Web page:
The disclosure describes a method, system, apparatus, and program for interfacing multiple communication systems. The interface receives information from the client or server, followed by determination of the format of said information. The terminal is any piece of equipment which executes the interface. On inbound information, the server is the component that receives the information from the client and transforms the information into a format compatible with the third party. The server then sends the converted information to the intended third party. The process allows communication between the client and third party in both directions.
The server allows a client to communicate over communication systems that do not follow the same format or communication protocols as the client's own communication system. The server uses any one of the available communication systems used by those skilled in that art to communicate with other communication devices and networks. By using the interface, the client can interact with communication systems that use various information formats. Any communication system can utilize the server provided the interface has been configured to process the communication from both the said third party system and said client's system. The embodiment used in this example relates to the aviation industry.
If the third party recipient does not have a dedicated connection to the server, the server receives routing information 18 to locate the appropriate destination to deliver 20 the information via the Internet. The process repeats until the information has been converted and sent to all appropriate third parties 24.
An example of the preceding process would include a client entering the passenger list, the cargo manifest, and flight plan into the interface. The interface takes the information provided and determines which pieces of information are transmitted over the different communication systems. Once the information is properly sorted, the terminal places the information into the proper format and transmits the information to the appropriate third party. When information is sent to the third parties, the information designates the server as the sender, not the server client. Any response from the third party goes to the server, which in turn routes the response to the appropriate client.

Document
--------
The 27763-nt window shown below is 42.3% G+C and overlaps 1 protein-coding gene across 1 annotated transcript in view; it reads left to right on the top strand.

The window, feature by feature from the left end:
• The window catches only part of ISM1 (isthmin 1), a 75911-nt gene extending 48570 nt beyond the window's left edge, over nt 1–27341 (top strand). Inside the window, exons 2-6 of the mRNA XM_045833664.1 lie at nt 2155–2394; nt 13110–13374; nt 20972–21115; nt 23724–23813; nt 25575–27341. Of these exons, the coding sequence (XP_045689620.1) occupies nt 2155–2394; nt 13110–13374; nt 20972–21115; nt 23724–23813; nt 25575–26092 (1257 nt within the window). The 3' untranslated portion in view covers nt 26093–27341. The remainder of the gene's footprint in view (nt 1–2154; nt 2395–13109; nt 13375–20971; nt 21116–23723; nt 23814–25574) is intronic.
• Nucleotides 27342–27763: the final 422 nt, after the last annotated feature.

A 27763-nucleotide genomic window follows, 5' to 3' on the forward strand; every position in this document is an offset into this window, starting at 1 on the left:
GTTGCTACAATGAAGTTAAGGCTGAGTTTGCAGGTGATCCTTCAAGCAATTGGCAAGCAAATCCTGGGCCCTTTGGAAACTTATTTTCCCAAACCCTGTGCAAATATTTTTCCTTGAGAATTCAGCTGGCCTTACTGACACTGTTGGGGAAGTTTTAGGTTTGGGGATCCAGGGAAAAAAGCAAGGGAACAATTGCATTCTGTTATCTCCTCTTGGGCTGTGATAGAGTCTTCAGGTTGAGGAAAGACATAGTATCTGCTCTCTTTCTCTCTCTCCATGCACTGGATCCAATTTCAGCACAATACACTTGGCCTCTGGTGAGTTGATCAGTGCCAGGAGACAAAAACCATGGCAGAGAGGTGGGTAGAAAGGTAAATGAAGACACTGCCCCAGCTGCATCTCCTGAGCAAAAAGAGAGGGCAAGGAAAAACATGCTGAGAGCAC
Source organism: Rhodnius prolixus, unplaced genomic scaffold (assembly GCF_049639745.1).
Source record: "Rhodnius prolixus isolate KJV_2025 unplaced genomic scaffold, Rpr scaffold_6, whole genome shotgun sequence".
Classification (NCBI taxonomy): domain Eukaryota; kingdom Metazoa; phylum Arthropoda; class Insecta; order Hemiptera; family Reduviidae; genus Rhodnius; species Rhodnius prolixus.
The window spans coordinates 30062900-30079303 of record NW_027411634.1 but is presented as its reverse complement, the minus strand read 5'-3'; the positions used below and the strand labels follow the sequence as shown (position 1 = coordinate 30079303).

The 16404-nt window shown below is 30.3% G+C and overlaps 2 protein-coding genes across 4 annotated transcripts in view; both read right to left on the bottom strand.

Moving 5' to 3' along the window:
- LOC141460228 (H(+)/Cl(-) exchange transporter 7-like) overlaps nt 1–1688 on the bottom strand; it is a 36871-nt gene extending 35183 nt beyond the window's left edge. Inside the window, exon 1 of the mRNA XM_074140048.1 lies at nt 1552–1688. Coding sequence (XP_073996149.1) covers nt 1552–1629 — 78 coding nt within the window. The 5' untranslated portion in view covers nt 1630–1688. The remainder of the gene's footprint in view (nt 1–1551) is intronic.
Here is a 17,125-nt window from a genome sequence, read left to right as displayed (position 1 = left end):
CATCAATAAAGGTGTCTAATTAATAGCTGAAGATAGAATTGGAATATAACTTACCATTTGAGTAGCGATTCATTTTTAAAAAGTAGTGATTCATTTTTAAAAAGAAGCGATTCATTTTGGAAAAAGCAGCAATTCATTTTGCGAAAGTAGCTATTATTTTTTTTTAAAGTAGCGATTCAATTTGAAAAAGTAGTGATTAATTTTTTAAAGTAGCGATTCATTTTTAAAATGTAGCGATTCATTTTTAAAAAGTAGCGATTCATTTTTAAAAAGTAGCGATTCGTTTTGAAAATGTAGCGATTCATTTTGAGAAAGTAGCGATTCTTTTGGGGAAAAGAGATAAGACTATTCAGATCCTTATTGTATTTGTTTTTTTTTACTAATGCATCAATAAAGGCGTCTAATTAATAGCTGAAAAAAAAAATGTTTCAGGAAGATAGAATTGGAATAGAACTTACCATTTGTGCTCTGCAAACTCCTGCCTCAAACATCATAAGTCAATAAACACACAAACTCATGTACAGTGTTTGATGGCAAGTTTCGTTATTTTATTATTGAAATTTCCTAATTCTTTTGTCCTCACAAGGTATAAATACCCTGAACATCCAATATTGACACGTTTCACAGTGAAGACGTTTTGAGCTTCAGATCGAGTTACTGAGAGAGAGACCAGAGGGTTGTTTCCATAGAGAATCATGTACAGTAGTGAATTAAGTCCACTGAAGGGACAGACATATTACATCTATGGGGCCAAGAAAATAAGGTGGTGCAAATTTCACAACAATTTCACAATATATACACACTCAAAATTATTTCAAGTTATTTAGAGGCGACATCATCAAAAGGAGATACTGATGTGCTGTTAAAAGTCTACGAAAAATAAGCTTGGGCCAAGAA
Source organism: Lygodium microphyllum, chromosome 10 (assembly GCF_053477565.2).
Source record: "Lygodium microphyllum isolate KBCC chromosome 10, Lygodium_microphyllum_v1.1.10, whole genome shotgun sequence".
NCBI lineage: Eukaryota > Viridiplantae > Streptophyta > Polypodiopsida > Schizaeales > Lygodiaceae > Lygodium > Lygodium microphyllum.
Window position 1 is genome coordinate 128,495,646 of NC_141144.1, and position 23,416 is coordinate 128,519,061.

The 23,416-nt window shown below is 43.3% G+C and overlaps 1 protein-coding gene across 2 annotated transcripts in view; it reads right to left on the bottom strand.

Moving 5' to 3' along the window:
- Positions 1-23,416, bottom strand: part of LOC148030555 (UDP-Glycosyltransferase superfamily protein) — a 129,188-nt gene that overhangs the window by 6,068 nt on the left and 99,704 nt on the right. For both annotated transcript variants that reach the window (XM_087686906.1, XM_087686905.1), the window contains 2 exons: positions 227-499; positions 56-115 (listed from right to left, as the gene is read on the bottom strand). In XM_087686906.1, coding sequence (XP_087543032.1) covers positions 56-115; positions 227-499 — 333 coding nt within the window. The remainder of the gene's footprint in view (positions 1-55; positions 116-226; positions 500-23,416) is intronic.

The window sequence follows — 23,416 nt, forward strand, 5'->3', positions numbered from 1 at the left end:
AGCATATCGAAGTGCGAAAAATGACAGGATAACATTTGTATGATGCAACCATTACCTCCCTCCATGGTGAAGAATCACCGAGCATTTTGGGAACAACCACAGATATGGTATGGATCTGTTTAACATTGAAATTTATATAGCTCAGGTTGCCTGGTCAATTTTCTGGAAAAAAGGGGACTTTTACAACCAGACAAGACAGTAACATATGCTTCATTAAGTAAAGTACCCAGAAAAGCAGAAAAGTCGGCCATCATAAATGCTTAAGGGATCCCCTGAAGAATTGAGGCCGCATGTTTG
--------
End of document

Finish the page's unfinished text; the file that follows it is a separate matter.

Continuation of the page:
The server illustrated in
If the server recognizes the client as an active customer 30, the server logs the transaction 40 and begins the data translation 41. The basis for the translation algorithm comes from any source available to those skilled in the art. One embodiment allows for the server to analyze the incoming communication structure and determine the needed output format. Another embodiment looks at the incoming communication and determines the needed output format based on the destination of the communication. Another embodiment has the incoming communication send a separate piece of information telling the server what format to translate the incoming communication into. In the event of an unsuccessful translation 44, the system generates a rejection message 34.
After a successful translation, the outgoing communication then proceeds to the appropriate third party as shown in
The preceding disclosure related to clients communicating with third parties. The server also facilitates communication from third parties to clients and between clients. Communication from third parties allows for responses to the clients original communication or allows the third party to initiate communication with the client. The process follows the same steps as those of client initiated communication, but in reverse. The third party sends a communication to the server, which translates the communication from the third party format to the server based format. The server then sends the converted communication to the client. If a client wants to communicate with another client of the service, the server is able to route the communication in the same manner as that of a non-client.
Technology using the disclosed subject matter exists in different configurations based on the knowledge of those skilled in the art. A typical example illustrated in
The Terminal configuration shown in
The interconnectivity facilitated by the server is shown in